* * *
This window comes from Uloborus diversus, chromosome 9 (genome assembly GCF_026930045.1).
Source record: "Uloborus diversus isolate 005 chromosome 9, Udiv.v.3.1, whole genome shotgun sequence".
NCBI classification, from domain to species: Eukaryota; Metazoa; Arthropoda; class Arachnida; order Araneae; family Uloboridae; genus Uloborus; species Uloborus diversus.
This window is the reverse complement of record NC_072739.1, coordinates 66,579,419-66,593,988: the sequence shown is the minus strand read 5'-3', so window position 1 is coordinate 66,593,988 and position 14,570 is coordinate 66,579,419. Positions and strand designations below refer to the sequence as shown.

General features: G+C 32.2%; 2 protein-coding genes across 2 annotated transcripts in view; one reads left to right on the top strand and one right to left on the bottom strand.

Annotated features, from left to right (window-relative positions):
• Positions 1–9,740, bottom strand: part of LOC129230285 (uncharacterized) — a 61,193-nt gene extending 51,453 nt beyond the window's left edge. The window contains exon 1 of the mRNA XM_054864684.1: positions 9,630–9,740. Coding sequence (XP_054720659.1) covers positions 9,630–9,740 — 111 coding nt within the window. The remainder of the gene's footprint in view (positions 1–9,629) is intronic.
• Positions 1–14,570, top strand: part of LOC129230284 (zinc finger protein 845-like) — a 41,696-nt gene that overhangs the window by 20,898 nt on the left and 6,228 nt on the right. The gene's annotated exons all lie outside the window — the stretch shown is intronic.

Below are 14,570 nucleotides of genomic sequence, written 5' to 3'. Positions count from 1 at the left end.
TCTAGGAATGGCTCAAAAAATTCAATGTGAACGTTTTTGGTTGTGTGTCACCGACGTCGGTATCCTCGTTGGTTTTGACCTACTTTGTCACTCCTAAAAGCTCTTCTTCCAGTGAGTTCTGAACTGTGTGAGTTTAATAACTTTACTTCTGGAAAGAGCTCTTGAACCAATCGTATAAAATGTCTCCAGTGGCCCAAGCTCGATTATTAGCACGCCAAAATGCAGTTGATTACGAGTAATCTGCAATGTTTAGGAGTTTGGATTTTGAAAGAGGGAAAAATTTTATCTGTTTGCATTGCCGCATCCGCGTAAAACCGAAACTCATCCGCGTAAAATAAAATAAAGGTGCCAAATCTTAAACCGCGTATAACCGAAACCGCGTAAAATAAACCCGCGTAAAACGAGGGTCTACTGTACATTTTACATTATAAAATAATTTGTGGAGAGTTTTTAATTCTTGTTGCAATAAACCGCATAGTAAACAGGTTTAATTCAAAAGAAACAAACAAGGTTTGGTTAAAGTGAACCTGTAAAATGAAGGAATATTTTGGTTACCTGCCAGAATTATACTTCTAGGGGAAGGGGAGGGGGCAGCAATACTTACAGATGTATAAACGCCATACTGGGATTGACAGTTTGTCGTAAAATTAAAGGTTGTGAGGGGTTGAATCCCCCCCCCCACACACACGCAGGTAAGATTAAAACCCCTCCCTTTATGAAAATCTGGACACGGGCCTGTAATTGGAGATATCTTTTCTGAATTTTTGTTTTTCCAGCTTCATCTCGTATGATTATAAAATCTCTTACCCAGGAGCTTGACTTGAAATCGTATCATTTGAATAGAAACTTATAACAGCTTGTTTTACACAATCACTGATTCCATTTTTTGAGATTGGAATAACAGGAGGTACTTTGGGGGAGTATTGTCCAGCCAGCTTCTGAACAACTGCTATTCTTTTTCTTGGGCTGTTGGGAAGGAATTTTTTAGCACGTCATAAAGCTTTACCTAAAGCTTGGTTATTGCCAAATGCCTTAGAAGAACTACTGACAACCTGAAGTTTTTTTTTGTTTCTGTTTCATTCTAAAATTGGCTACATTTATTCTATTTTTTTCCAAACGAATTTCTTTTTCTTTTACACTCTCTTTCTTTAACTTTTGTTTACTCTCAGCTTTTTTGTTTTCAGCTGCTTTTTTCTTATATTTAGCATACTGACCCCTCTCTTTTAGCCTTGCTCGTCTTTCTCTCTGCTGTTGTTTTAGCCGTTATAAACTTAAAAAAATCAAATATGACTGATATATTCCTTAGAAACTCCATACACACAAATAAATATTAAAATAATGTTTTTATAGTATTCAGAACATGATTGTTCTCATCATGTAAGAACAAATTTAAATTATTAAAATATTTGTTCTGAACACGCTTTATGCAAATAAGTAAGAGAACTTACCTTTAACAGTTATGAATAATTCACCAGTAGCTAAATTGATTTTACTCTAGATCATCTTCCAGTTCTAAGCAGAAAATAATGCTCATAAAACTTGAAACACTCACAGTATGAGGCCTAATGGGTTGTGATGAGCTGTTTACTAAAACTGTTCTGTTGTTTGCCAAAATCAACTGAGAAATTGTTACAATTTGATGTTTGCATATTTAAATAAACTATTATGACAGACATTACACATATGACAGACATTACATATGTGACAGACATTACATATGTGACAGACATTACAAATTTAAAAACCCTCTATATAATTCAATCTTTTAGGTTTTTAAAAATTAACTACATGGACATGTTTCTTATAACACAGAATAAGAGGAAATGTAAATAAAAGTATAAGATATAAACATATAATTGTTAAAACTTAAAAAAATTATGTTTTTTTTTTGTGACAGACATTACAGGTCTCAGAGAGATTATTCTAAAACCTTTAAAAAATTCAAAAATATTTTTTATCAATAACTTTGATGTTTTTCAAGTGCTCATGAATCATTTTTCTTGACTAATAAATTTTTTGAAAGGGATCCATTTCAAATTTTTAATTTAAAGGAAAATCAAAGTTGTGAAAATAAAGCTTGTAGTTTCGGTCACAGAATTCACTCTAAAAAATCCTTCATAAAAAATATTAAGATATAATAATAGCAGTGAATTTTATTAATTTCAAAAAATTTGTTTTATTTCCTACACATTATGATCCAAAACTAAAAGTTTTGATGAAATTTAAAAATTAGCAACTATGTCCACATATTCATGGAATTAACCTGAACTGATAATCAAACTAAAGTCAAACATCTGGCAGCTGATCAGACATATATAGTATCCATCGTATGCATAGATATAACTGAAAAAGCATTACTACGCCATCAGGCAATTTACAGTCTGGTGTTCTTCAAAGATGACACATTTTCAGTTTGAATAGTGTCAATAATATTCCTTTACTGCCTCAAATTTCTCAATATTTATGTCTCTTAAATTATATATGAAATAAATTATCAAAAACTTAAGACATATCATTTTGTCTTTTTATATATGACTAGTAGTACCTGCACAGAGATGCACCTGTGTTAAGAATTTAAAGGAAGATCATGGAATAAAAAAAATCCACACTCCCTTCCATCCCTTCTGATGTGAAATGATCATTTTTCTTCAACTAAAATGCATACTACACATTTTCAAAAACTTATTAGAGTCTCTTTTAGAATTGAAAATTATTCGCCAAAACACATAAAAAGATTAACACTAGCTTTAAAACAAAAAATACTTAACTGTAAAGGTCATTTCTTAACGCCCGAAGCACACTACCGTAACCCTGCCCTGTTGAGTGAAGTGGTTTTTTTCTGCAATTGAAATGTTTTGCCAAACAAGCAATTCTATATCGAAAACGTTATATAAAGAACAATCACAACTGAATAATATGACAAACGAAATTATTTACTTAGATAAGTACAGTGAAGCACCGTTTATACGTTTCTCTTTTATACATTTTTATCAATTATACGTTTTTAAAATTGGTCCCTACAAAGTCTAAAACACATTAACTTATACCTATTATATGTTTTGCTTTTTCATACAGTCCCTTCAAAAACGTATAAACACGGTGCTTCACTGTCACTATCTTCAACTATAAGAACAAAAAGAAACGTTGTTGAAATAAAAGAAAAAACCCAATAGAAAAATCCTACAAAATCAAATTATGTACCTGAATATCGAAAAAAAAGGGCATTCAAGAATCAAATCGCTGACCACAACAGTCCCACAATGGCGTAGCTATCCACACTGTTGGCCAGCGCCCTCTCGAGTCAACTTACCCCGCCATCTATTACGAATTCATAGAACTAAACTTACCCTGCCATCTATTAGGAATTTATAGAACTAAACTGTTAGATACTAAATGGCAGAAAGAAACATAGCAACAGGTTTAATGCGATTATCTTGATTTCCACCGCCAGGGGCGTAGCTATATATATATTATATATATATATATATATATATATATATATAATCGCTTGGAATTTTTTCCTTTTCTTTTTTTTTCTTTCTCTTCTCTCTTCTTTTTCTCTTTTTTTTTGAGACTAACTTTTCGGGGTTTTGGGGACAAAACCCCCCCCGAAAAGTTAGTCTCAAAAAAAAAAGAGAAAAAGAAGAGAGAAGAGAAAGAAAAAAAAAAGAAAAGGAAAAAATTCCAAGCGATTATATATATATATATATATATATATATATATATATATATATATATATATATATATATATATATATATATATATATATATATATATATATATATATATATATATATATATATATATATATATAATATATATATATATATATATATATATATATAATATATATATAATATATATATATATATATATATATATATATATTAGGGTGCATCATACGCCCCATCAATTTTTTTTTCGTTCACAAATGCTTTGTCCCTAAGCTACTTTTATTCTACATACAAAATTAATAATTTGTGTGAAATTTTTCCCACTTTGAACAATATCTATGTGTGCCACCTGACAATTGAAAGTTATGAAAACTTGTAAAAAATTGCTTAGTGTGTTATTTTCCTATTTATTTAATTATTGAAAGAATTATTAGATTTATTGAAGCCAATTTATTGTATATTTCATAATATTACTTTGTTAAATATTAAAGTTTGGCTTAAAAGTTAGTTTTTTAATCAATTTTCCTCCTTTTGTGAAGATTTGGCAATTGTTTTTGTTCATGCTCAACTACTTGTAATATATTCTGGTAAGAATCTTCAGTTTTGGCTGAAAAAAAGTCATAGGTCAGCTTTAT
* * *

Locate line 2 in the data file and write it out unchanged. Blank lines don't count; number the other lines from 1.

Source record: "Uloborus diversus isolate 005 chromosome 9, Udiv.v.3.1, whole genome shotgun sequence".